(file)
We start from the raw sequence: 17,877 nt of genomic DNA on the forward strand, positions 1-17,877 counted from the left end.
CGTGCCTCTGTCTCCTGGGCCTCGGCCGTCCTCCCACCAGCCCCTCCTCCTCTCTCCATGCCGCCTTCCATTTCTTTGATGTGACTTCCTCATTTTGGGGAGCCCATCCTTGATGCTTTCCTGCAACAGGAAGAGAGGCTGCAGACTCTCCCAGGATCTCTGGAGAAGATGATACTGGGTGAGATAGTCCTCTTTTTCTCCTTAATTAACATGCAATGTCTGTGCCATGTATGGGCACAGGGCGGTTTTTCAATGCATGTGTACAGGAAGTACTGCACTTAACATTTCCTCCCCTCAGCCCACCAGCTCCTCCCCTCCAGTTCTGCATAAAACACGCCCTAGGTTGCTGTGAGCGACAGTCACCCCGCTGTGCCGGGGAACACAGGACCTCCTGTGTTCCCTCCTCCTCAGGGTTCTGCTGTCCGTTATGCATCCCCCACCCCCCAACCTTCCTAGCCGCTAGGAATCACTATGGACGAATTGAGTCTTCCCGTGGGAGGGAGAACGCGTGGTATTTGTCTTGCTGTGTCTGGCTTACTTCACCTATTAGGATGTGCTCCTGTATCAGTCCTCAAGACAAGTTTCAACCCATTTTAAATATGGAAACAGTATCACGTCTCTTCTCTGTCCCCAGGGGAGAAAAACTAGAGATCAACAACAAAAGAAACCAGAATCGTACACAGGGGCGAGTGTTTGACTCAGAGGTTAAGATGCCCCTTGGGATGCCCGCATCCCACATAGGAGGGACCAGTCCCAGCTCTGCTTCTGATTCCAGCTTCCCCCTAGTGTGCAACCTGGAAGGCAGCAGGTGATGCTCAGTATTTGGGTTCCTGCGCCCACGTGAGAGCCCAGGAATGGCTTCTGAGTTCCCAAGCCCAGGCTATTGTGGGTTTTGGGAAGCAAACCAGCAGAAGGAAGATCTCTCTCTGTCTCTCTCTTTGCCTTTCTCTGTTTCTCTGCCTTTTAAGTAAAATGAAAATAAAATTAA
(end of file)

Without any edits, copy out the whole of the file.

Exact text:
We start from the raw sequence: 17,877 nt of genomic DNA on the forward strand, positions 1-17,877 counted from the left end.
CGTGCCTCTGTCTCCTGGGCCTCGGCCGTCCTCCCACCAGCCCCTCCTCCTCTCTCCATGCCGCCTTCCATTTCTTTGATGTGACTTCCTCATTTTGGGGAGCCCATCCTTGATGCTTTCCTGCAACAGGAAGAGAGGCTGCAGACTCTCCCAGGATCTCTGGAGAAGATGATACTGGGTGAGATAGTCCTCTTTTTCTCCTTAATTAACATGCAATGTCTGTGCCATGTATGGGCACAGGGCGGTTTTTCAATGCATGTGTACAGGAAGTACTGCACTTAACATTTCCTCCCCTCAGCCCACCAGCTCCTCCCCTCCAGTTCTGCATAAAACACGCCCTAGGTTGCTGTGAGCGACAGTCACCCCGCTGTGCCGGGGAACACAGGACCTCCTGTGTTCCCTCCTCCTCAGGGTTCTGCTGTCCGTTATGCATCCCCCACCCCCCAACCTTCCTAGCCGCTAGGAATCACTATGGACGAATTGAGTCTTCCCGTGGGAGGGAGAACGCGTGGTATTTGTCTTGCTGTGTCTGGCTTACTTCACCTATTAGGATGTGCTCCTGTATCAGTCCTCAAGACAAGTTTCAACCCATTTTAAATATGGAAACAGTATCACGTCTCTTCTCTGTCCCCAGGGGAGAAAAACTAGAGATCAACAACAAAAGAAACCAGAATCGTACACAGGGGCGAGTGTTTGACTCAGAGGTTAAGATGCCCCTTGGGATGCCCGCATCCCACATAGGAGGGACCAGTCCCAGCTCTGCTTCTGATTCCAGCTTCCCCCTAGTGTGCAACCTGGAAGGCAGCAGGTGATGCTCAGTATTTGGGTTCCTGCGCCCACGTGAGAGCCCAGGAATGGCTTCTGAGTTCCCAAGCCCAGGCTATTGTGGGTTTTGGGAAGCAAACCAGCAGAAGGAAGATCTCTCTCTGTCTCTCTCTTTGCCTTTCTCTGTTTCTCTGCCTTTTAAGTAAAATGAAAATAAAATTAA